Tibial Plateau Fracture Research Paper

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Tibial Plateau Fracture With Rehab

A tibial plateau fracture is a break in the top of the bone that forms the bottom of the knee joint (tibia or shin bone). The lower end of the thigh bone (femur) forms the upper surface of the knee joint. The top of the tibia has a flat, smooth surface (tibial plateau). This part of the shin bone is made of softer bone than the end of the femur bone. If a strong force pushes the femur down into the tibial plateau, the tibial plateau can collapse or break away at the edges.
Two types of fractures can occur:
• A nondisplaced fracture means that the broken piece or pieces of your tibial plateau have not moved out of their normal position.
• A displaced fracture means that one or more pieces of your tibial
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• People with a history of bone infections.
• Older people with a condition that causes weak bones (osteoporosis).

Symptoms begin immediately after the injury. They may include:
• Pain that is worse when you bear weight on your injured leg.
• Swelling around your knee.
• Bruising around your knee.
For a displaced fracture, other common symptoms include:
• A noticeable ridge or depression under your knee (deformity).
• Inability to walk or bear weight on your injured side.

This condition may be diagnosed based on:
• Your symptoms and a physical exam.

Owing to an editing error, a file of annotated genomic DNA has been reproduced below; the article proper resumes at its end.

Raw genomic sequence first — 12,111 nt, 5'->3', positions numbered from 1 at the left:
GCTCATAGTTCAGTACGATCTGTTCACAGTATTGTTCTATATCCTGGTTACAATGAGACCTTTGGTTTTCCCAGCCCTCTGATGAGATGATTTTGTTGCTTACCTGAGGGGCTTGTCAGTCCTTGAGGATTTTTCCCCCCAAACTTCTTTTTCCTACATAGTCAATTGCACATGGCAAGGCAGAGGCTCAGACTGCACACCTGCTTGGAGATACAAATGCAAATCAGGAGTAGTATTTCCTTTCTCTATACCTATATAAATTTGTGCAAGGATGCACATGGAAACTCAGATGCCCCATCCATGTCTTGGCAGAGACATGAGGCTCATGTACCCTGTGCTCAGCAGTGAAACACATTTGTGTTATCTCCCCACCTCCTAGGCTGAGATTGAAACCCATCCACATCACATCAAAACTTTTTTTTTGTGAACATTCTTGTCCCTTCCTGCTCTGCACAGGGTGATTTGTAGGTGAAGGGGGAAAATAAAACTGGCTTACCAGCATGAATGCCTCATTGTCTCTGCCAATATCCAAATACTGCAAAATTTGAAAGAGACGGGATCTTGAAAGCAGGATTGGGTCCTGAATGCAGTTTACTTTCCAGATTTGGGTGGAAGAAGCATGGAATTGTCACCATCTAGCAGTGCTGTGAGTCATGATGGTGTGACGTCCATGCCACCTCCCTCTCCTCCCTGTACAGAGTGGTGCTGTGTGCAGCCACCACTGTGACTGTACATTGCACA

• X-rays of your knee to confirm the diagnosis.
• CT scan or MRI to see if the bone has moved out of place and if there are any broken-off pieces of bone. These tests can also be used to make sure there are no other injuries to your knee.

Treatment for this condition depends on the severity of the injury. Treatment for a nondisplaced fracture may involve:
• Wearing a hinged brace to support your leg while it heals.
• Using crutches, a scooter, a walker, or a wheelchair so you can move around without using your injured leg to support your body
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• Move your toes and ankle often to avoid stiffness and to lessen swelling.
• Raise (elevate) the injured area above the level of your heart while you are sitting or lying down.
• Do not drive or operate heavy machinery while taking prescription pain medicine.
• Ask your health care provider when it is safe to drive if you have a brace on a leg that you use for driving.
• Do not use the injured limb to support your body weight until your health care provider says that you can. Use crutches, a scooter, a walker, or a wheelchair as told by your health care provider.
• Return to your normal activities as told by your health care provider. Ask your health care provider what activities are safe for you.
• Do exercises as told by your health care provider.
General Instructions
• Do not use any tobacco products, such as cigarettes, chewing tobacco, and e-cigarettes. Tobacco can delay bone healing. If you need help quitting, ask your health care provider.
• Take over-the-counter and prescription medicines only as told by your health care provider.
• Keep all follow-up visits as told by your health care provider. This is
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